Recommended reading for further information:
- when is it safe to click through an SSL warning message?
- Does an established ssl connection mean a line is really secure
- SSL with GET and POST
- How do I check that I have a direct SSL connection to a website?
- Does https prevent man in the middle attacks by proxy server?
- How is it possible that people observing an HTTPS connection being established wouldn't know how to decrypt it?
- How can end-users detect malicious attempts at SSL spoofing when the network already has an authorized SSL proxy?
I believe nowadays browsers don't allow you to click through anymore. You just get stuck...
@Honey That's not the case in my experience. Or rather, it depends on the reason and the browser. I've clicked through to sites with expired certificates recently in Chrome. On the other hands, HSTS violations typically don't allow click-through. I think the major mobile browsers don't allow click-through.
- Client and server exchange some initial information
- Using this information the client is able to authenticate the server, making sure it is trust worth
- The client uses the server's public key to send him an encrypted secret
- The server decrypts this secret using his private key (only the authenticated server can do that!)
- Both the client and the server use the secret to locally generate the session symmetric key
- Now they can talk to each other safely because no one else knows their session symmetric key
If some how along the way a third party is able to get access to the shared secret he will also be able to generate the session symmetric key and decrypt the communication.
@bitmoe: Most likely **CharlesProxy** comes up in **setp 3**, providing the client a fake public key instead of the server's authentic public key. Then, **CharlesProxy** decrypts the secret half-way and encrypts again it using the authentic public key before sending it to the server. Now, all three parties have access to the **shared secret** and can generate the session symmetric key.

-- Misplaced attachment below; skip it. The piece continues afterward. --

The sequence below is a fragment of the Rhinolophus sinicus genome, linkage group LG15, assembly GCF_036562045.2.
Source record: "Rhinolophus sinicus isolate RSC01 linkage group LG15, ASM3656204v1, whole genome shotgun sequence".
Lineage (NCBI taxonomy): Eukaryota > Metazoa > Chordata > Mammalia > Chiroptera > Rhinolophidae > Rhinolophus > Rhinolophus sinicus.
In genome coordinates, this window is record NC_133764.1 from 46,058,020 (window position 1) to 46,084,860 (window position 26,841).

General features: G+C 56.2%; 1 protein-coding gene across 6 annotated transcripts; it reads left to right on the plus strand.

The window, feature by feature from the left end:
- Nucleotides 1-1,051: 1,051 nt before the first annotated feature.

The problem is that step 2 is hard. You need to check if you want to trust the server. SSL is only as strong as your certificate validation. It all comes down to: Do you accept the MitM's certificate as valid. The logic of out current browsers is: Accept if it's signed by a trusted CA or if the user decides to override.
@ThomasC.G.deVilhena No, that's not what's going on. In step 1, the client connects to the proxy (that's the definition of the proxy). In step 2, the client accepts the proxy as genuine, that's the hiccup.
In step 1, the client is BELIEVING that the server is the proxy. The proxy is the MITM Server-client. The proxy have its own certificate, and the proxy itself is a client to Facebook. Since this proxy is well known by default, Facebook can block it server-side by the way. Client->Proxy have one symmectic key, Proxy->facebook have other symmetric key. And the Proxy itself is a trickedly-trusted CA that can generate certificates on-the-fly for Facebook and all other sites. Next time if your organization told you to use a proxy and to install theirs Root CA, Think TWICE!